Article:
The Rising Sun
“But unto you that fear my name shall the Sun of righteousness arise with healing in his wings; and ye shall go forth, and grow up as calves of the stall.”— Malachi iv. 2.
THE Jews expected that the coming of the Messiah would exalt every one of the Israelitish race. Their expectations were great, but they were also carnal and sensuous, since they looked for an earthly king, who would make the despised nation victorious over all its enemies, and enrich every man of Abraham’s race. The Scriptures gave them no ground for such universal expectations, but quite the reverse, and in the chapter which is now before us the prophet explains that the coming of Christ would certainly be like the rising of the sun, full of glory and of brightness, but the results would not be the same to all. To those who thought that they were righteous, and despised others, but who were wicked in their conversation, the rising of that sun would bring a burning, withering day. Read the first verse. “The day cometh, that shall burn as an oven; and all the proud, yea, and all that do wickedly, shall be stubble.” They shall not be like plants full of sap that would flourish in the tropical heat, but like stubble, which becomes drier and drier, until it takes fire: “and the day that cometh shall burn them up, saith the Lord, that it shall leave them neither root nor stock,” for so might it be translated, and then the figure would be congruous throughout. It would scorch up the stubble-field in which there was no life, so intense would be the heat. Now that was the consequence of Christ’s coming. The religion of the Jews at his coming was dry and dead, like stubble. The Pharisee thought that he was righteous because he put on a broad phylactery, and tithed anise, and mint, and cummin, and such trifles; the Sadducee thought much of himself because he was a man of common sense, a thinker, a rationalist; and other sectaries of that period found equally frivolous grounds for glorying. The ministry of Christ dried them right up, and they have ceased to be. We use the name of Pharisee and Sadducee to-day, but there is no person in the world who would like to wear either name. The result of Christ’s coming, by his Spirit as well as by his personal advent, is always much the same. Should the Spirit of God visit this church with revival it will not have an equally beneficial effect upon all. To some the rising of this sun will bring healing and blessing, but to others it will bring scorching and withering. Know ye not that the summertide which fills the corn and makes it hang its golden head, blushing in very modesty for the blessing which has come upon it, fetches up also the noxious weeds from their secret lairs. Tares gather encouragement from the sun as well as doth the wheat, and so the bad come to their ripeness as well as the good; but the ripeness of that which is bad is only a hurrying on to destruction: the dryness of the stubble is the preparation for its being utterly consumed. We may well pray for revival, but we must not suppose that to the mere formalist a revival will bring a blessing. It may possibly disgust him, and drive him from religion altogether. He will discover that he has no true religion, as he sees the work of the Spirit of God around him, and so the day of the Lord will to him “bum as an oven,” and being proud and at the same time doing wickedly, his empty profession of religion will consume like the stubble.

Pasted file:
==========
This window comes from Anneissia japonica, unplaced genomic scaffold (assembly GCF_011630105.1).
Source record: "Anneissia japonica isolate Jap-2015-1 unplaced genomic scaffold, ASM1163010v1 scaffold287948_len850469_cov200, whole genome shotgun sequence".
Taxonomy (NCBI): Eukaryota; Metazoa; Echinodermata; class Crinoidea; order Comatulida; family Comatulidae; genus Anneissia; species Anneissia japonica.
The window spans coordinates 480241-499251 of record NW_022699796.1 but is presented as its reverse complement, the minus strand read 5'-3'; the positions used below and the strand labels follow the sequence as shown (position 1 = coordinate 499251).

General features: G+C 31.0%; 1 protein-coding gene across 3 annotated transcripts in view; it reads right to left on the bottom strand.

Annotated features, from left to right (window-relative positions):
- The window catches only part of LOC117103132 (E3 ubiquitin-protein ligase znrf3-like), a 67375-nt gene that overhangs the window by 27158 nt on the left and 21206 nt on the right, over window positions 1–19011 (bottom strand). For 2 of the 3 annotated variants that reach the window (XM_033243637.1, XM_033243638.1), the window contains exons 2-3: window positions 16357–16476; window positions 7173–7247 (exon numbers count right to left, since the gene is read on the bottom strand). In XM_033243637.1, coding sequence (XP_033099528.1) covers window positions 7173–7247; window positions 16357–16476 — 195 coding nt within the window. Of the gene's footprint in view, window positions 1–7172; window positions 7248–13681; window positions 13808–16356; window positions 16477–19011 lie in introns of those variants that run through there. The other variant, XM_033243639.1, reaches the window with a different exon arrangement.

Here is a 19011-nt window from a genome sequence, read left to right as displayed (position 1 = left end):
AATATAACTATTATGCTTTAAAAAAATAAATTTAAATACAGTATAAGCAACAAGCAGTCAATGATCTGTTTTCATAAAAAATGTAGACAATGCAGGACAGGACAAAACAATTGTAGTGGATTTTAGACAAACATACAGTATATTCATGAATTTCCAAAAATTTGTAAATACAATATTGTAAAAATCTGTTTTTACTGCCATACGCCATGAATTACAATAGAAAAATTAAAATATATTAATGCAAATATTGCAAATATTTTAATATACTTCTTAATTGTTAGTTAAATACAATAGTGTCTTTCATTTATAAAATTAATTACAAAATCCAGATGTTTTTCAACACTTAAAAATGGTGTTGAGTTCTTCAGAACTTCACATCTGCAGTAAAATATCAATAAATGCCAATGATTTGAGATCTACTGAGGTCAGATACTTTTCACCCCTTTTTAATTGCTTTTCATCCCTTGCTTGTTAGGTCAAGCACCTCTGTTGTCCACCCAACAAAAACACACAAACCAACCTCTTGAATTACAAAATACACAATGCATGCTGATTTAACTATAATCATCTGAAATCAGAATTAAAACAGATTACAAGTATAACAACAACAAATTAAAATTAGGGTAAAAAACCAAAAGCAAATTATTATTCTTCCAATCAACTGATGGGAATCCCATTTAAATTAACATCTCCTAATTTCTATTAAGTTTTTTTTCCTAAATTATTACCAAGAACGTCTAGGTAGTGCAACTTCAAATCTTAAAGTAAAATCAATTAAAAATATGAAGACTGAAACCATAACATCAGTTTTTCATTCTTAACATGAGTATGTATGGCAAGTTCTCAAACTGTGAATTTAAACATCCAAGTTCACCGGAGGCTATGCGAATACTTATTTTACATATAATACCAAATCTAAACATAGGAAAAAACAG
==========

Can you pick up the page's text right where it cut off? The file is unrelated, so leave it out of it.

The coming of the Messiah was to bring to another class a fulness of blessing, and it is of these we have to speak. “But unto you that fear my name shall the Sun of righteousness arise,” not with scorching, but “with healing in his wings; and ye shall go forth,”— ye shall not be dried up, and burnt, and destroyed, but ye shall “grow up as calves of the stall.” You shall obtain great blessings through the presence of your Lord. Two things will take up our attention; the first is, the description of the people of God— “Unto you that fear my name”; and the second is, the blessing which is promised to them— “the Sun of righteousness shall arise with healing in his wings; and ye shall go forth, and grow up as calves of the stall.”